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Hard Talk Forum: Does Ethanol Make Economic and Environmental Sense?

March 31, 2008

YES: Ethanol Will Reduce Our Dependence On Foreign Oil

—By Bruce Dale*

Ethanol offers a huge reduction in petroleum consumption per mile driven and it can significantly decrease greenhouse gas generation compared to gasoline. Ethanol derived from cellulosic materials can also be produced at low enough costs and in large enough volumes to seriously challenge petroleum’s dominance as a source of liquid transportation fuels.

A recent article in the journal Science provides data showing that, since very little petroleum is needed to produce ethanol, using ethanol as a fuel reduces petroleum consumed in proportion to the percentage of ethanol in the fuel mixture. Assuming a fuel efficient car getting about 50 miles per gallon of fuel and driving on E85 (a mixture of 85 percent ethanol and 15 percent gasoline), the overall petroleum consumed would be equivalent to about 250 miles per gallon. Higher percentage ethanol blends would get even more miles per gallon of petroleum consumed.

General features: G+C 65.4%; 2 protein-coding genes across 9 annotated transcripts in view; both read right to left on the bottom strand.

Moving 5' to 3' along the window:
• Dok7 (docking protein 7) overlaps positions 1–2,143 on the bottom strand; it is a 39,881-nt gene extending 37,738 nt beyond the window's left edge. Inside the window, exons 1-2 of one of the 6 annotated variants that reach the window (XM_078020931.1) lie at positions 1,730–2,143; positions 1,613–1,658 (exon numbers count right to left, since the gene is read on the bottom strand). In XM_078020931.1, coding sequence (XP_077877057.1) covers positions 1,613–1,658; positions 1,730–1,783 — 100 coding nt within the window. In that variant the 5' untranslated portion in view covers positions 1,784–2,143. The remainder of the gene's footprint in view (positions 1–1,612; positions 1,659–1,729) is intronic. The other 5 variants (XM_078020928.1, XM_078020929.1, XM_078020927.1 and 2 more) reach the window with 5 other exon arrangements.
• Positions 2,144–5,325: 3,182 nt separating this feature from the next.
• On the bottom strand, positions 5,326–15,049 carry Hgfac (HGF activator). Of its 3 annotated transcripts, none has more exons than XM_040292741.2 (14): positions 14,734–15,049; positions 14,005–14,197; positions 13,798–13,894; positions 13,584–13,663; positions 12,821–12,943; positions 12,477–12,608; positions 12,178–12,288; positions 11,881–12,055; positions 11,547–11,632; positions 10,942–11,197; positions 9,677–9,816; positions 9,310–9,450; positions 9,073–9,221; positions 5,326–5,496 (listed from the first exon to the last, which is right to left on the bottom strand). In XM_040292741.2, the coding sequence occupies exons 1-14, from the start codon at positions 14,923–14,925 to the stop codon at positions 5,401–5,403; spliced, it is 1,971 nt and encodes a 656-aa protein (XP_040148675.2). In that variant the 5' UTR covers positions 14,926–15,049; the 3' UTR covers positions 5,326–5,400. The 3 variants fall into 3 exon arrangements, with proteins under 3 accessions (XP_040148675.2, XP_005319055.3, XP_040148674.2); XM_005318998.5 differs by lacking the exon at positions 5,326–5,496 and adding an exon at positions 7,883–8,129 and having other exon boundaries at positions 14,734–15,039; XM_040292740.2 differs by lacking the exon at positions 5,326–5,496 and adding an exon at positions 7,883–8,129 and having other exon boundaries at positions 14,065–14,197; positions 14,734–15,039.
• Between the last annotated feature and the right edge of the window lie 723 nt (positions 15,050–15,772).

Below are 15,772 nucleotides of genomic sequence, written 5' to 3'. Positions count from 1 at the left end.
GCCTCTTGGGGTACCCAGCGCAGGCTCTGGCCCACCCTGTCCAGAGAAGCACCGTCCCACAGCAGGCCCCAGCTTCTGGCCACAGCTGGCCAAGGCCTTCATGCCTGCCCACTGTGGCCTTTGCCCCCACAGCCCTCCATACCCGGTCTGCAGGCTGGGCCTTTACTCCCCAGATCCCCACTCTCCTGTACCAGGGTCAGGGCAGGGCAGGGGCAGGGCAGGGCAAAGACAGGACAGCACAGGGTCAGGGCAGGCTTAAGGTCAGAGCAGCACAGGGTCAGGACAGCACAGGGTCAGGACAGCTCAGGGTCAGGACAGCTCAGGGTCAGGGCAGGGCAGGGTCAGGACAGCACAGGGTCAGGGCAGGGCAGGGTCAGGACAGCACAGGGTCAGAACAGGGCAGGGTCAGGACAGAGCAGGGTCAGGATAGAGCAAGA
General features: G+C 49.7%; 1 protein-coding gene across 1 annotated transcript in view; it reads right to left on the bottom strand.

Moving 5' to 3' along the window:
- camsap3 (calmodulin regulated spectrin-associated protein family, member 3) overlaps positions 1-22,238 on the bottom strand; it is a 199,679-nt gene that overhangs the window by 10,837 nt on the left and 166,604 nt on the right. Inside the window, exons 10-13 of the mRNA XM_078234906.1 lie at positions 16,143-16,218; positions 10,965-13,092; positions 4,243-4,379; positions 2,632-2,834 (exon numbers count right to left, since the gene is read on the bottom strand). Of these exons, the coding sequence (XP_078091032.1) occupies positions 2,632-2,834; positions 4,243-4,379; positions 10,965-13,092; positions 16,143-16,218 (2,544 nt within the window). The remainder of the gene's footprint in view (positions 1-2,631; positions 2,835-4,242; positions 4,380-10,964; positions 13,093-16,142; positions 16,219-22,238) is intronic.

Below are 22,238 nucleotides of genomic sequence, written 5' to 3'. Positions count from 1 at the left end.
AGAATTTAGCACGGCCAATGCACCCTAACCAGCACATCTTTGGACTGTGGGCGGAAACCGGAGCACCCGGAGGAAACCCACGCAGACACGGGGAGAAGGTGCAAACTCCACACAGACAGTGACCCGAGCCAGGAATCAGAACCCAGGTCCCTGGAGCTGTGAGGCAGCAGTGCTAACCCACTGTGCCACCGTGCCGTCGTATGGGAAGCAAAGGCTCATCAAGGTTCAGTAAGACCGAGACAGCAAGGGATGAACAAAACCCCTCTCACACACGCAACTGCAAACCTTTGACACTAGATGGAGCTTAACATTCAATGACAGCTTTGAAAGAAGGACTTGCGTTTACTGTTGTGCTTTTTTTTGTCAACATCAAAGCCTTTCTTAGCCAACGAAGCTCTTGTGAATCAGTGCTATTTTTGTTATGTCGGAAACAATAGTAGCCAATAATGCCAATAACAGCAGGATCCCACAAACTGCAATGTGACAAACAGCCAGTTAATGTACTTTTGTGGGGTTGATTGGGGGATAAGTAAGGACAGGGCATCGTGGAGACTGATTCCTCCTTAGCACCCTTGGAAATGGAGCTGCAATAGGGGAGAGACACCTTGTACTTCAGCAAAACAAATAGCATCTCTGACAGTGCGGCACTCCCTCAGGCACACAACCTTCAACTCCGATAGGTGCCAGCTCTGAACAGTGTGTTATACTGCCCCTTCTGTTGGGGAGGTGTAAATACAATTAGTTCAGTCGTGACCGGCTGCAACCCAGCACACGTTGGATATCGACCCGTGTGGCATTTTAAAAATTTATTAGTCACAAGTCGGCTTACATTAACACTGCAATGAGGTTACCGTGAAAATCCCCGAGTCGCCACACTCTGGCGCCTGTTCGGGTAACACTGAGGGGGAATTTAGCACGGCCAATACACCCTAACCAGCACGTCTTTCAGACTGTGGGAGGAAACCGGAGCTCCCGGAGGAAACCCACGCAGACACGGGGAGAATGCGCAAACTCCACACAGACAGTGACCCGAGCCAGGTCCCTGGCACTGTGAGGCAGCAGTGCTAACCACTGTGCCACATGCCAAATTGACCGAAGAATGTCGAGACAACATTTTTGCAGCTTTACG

It is important to distinguish between...

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*Bruce Dale is a Distinguished Professor at Michigan State University and Editor-in-Chief of Biofuels, Bioproducts & Biorefining.

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NO: Ethanol Wastes More Energy Than It Produces

—By David Pimentel*

Corn ethanol production is energy inefficient and expensive. In 2007 alone the U.S. sank more than $6 billion in subsidies to support the production of corn ethanol. It is also represents an environmental hazard, threatens nutritional balance by raising the cost of key food staples—the price of milk, meat and eggs has increased between 10 percent and 20 percent in 2007—and, finally, poses genuine ethical concerns.

While diminishing oil supplies, along with high prices, have accelerated projects to convert grains and other biomass into ethanol fuel, it is important to take a longer perspective. Ethanol production, whether based on corn or on biomass such as plants and grasses, requires large areas of fertile soil and huge quantities of water— both of which obviously represent a reduction in the amount of those often-scarce resources needed for the world’s growing food supply needs.

Many enthusiasts suggest ethanol produced from corn grain or grasses...

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*David Pimentel, PhD, is a Professor Emeritus of the Department of Entomology at Cornell University.